One of the ways you can add diversity to your investment portfolio is to include real estate. However, for many investors directly buying property is not an option — especially if an effort is being made to diversify geographically with the help of foreign real estate.
International REITs vs. Buying Property
Including international investments in your portfolio can be a good way to add a layer of diversity to your strategy. REITs offer you the chance to add exposure to foreign real estate without the hassle of buying foreign property. This can be especially attractive to those who don’t want to deal with some of the red tape associated with being a foreigner and buying property in some countries.
REITs are generally fairly easy to invest in (they trade like equities on exchanges), and you can see benefits from dividends and improvements in real estate markets. You won’t have direct control over the property, though, and you face the possibility of loss — just as you would with any other investment.
Direct Investment vs. ETFs
If you decide to invest in foreign REITs, you will need to determine whether you will invest directly, buying the REITs on a foreign exchange, or whether you will use some other method of gaining exposure, such as an exchange-traded fund.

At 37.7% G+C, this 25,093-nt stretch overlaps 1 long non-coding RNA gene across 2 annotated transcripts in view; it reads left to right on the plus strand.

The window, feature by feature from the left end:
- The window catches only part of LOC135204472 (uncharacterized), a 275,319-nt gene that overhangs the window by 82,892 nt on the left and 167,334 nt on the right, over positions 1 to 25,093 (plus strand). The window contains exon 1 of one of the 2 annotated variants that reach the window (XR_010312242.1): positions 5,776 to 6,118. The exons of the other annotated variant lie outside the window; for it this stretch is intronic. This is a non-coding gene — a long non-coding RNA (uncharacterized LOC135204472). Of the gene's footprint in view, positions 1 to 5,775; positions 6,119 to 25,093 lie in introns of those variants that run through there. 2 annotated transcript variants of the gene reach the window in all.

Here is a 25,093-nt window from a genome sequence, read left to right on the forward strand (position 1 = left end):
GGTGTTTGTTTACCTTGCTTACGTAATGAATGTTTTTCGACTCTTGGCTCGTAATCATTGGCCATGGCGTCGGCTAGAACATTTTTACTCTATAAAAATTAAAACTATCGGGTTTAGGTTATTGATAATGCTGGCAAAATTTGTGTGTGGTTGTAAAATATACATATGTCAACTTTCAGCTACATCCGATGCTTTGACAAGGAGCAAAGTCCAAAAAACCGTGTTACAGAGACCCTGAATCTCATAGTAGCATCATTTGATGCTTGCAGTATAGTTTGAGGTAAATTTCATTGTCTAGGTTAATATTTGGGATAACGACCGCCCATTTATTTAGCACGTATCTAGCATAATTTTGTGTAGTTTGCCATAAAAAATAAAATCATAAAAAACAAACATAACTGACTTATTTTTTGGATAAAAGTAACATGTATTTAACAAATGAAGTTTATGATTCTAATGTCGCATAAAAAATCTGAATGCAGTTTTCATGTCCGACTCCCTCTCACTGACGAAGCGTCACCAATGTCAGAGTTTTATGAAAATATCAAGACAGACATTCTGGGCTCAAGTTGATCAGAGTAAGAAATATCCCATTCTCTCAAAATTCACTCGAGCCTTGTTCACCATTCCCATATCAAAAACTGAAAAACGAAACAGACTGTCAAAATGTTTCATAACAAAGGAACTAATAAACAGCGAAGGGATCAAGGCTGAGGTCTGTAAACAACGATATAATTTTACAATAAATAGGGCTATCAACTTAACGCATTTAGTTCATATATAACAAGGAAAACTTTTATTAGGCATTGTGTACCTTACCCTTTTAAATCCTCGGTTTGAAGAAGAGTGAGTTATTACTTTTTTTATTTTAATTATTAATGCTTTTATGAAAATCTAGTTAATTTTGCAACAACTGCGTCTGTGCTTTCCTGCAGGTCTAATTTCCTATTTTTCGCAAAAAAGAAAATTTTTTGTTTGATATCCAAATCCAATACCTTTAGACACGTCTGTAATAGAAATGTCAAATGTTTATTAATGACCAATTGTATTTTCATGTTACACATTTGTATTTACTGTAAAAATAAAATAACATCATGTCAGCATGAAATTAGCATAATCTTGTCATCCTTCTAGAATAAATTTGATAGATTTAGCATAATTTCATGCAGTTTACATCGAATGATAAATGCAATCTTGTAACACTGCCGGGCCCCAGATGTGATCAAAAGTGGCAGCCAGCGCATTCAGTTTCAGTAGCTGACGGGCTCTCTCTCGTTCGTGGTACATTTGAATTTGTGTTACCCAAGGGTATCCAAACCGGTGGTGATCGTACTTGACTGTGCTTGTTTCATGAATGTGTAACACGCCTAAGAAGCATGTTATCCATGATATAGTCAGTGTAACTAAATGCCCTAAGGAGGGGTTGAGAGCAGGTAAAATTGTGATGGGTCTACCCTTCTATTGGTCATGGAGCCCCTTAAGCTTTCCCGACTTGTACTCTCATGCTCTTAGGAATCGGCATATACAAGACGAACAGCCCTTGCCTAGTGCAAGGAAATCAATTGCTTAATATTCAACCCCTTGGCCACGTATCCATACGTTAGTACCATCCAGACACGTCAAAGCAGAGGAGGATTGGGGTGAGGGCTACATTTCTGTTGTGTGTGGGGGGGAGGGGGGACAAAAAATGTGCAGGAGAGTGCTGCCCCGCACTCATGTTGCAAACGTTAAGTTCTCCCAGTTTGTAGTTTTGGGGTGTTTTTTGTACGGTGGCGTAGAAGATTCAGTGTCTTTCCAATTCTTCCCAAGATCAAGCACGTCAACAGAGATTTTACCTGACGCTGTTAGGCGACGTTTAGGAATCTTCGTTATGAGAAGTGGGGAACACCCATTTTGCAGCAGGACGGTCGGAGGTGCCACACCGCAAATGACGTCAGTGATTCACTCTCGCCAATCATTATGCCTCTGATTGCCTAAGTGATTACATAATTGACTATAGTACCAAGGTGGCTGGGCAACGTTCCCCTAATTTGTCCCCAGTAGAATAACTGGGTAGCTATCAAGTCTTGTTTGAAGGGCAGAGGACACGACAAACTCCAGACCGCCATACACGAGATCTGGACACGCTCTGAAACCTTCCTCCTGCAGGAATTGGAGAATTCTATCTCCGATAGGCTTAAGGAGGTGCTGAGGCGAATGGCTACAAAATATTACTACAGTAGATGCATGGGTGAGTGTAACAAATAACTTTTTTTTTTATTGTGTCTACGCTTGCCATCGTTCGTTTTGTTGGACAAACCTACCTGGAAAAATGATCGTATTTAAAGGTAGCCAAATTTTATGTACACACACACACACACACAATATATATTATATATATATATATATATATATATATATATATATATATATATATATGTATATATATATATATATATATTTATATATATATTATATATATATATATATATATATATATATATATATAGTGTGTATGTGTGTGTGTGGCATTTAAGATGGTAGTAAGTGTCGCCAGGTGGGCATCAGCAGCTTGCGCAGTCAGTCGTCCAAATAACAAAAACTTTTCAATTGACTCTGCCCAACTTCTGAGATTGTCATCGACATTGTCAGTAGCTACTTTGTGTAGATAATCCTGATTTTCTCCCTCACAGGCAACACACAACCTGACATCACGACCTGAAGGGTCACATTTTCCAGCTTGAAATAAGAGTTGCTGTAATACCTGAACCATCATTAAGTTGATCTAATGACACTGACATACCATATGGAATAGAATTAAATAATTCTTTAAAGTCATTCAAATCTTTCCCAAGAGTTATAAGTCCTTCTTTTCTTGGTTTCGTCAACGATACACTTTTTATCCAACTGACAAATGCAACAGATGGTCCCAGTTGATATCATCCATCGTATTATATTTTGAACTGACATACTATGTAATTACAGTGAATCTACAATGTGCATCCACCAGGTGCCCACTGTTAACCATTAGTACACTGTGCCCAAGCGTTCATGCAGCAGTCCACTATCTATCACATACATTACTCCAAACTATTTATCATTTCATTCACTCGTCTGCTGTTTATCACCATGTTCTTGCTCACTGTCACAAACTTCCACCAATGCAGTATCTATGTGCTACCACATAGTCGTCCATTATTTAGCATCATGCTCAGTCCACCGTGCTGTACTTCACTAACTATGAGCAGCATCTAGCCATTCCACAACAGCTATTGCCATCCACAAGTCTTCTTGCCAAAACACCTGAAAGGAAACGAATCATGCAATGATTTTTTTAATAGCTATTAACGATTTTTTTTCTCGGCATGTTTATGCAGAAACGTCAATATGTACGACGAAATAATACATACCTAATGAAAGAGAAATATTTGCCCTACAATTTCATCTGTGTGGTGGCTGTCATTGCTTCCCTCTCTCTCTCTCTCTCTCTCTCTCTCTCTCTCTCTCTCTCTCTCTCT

Keep in mind that you have special challenges when you invest directly in a foreign market. You face currency risk, possible liquidity issues, and risks associated with what might be an unstable political situation. Some investors, in order to mitigate some of these risks, choose to invest in ETFs that follow REITs. It is possible to invest in low-cost ETFs that offer accessibility to foreign real estate and international REITs. This can be an option for those who want the diversity while limiting some of the risk.
What about Taxes?
REITs are not particularly tax efficient in general, and this carries over with international REITs. The dividends you receive are taxed as ordinary income, which means they are taxed at your highest rate. For some investors, that’s a poor exchange for international diversity.
One way to offset the tax inefficiency is to hold your international (and domestic) REITs in a tax-advantaged account. You can keep these investments in a 401(k), IRA, or HSA. The earnings grow tax-deferred or tax-free (depending on the type of account you have, and whether you have a Roth version), and neutralize the tax problem.
Overall, international REITs can make a solid addition to your portfolio. Make sure you calculate your risk tolerance, and determine whether or not adding exposure to foreign real estate will enhance your portfolio and help you reach your goals.
What do you think about buying foreign property? Would you rather buy the property, or use REITs to add international real estate exposure to your portfolio?